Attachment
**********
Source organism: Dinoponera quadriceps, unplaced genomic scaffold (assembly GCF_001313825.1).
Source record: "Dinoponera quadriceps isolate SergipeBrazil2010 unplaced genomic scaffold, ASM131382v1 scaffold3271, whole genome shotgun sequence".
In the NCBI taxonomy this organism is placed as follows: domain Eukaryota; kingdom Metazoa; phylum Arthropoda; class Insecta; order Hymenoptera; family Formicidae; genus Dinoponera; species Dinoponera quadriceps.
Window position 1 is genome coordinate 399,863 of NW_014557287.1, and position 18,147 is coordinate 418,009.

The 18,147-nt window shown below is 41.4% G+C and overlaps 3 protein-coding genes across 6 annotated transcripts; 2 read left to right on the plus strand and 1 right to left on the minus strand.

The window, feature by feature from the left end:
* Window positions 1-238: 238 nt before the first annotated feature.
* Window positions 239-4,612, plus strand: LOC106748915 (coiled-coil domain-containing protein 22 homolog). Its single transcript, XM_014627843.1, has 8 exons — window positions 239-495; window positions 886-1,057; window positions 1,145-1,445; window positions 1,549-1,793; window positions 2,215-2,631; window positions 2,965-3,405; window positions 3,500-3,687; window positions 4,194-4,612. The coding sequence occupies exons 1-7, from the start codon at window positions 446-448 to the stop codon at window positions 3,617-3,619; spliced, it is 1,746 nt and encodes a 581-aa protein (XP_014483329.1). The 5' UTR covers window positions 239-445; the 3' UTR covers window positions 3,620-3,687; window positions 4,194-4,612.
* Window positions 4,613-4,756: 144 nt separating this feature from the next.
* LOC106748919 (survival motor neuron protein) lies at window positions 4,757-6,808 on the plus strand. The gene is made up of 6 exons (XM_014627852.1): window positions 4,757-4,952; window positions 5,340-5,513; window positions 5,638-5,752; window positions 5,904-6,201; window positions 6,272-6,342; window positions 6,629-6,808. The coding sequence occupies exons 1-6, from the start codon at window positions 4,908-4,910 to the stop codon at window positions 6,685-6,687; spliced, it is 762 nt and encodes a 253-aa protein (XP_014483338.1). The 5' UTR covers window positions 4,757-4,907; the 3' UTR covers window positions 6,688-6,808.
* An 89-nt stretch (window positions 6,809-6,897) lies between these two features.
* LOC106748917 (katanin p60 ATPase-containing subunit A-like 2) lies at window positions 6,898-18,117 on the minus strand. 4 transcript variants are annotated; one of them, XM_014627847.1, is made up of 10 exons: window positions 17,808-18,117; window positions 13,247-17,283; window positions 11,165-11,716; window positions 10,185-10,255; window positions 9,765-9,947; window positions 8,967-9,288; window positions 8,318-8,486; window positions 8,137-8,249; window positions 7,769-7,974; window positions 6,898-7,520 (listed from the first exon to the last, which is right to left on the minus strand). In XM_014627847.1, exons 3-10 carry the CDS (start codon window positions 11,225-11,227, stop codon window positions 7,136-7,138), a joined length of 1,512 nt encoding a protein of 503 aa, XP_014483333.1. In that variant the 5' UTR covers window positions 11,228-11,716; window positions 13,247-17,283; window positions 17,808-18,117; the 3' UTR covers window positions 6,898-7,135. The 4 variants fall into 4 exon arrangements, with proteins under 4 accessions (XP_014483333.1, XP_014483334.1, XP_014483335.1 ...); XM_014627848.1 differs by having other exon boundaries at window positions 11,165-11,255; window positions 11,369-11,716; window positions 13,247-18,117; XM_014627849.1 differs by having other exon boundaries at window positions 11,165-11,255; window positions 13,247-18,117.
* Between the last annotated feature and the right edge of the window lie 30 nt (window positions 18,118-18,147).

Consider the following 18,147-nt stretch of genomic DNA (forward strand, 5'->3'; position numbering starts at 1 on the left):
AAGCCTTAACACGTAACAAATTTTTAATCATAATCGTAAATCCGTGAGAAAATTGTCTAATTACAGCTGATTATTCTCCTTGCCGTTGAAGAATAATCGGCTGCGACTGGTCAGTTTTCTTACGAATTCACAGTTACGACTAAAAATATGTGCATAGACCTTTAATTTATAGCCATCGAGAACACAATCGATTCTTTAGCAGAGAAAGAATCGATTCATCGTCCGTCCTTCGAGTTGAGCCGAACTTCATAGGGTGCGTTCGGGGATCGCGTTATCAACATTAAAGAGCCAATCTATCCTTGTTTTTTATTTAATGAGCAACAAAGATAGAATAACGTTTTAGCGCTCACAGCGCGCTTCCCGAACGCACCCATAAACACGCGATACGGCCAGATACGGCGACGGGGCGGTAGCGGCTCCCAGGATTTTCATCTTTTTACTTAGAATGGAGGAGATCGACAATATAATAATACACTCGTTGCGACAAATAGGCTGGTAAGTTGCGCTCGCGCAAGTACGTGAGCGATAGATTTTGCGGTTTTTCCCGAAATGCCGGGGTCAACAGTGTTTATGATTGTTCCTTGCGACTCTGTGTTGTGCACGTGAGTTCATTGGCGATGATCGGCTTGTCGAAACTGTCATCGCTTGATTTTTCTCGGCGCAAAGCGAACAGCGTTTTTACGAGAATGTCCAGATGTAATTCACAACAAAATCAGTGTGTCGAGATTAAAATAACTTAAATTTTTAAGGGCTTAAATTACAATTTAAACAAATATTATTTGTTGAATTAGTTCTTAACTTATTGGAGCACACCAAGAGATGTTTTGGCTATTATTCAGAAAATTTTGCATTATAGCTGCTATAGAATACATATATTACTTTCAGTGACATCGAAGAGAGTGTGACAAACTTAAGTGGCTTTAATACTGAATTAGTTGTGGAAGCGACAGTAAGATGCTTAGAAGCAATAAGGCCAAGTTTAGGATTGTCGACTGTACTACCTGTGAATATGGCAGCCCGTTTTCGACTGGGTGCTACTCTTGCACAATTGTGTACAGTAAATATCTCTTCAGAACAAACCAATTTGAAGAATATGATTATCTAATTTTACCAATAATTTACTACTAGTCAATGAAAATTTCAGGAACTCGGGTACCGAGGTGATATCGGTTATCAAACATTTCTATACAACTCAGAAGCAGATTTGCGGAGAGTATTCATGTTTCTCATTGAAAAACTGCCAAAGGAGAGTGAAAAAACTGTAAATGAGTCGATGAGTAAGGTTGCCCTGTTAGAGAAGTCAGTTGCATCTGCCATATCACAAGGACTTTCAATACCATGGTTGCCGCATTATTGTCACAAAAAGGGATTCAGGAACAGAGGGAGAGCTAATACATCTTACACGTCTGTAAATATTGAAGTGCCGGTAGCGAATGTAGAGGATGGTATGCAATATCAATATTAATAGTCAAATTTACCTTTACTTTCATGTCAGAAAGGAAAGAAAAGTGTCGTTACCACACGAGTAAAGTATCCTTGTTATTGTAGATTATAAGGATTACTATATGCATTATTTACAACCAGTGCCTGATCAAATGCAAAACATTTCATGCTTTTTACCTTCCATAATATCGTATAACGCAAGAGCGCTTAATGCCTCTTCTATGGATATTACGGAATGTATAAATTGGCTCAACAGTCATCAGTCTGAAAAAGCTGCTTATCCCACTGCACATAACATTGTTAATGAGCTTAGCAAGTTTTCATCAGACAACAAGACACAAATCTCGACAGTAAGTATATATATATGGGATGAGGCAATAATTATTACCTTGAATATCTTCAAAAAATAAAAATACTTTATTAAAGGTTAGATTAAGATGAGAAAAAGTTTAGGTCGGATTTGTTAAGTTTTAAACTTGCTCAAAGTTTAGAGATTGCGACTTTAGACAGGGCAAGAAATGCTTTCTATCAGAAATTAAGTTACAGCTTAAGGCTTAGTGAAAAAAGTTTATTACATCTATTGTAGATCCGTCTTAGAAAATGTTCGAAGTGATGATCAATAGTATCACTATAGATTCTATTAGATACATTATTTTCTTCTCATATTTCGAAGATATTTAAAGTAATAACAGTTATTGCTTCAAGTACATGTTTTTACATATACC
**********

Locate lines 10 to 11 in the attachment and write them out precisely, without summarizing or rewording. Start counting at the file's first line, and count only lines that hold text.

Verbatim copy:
* LOC106748919 (survival motor neuron protein) lies at window positions 4,757-6,808 on the plus strand. The gene is made up of 6 exons (XM_014627852.1): window positions 4,757-4,952; window positions 5,340-5,513; window positions 5,638-5,752; window positions 5,904-6,201; window positions 6,272-6,342; window positions 6,629-6,808. The coding sequence occupies exons 1-6, from the start codon at window positions 4,908-4,910 to the stop codon at window positions 6,685-6,687; spliced, it is 762 nt and encodes a 253-aa protein (XP_014483338.1). The 5' UTR covers window positions 4,757-4,907; the 3' UTR covers window positions 6,688-6,808.
* An 89-nt stretch (window positions 6,809-6,897) lies between these two features.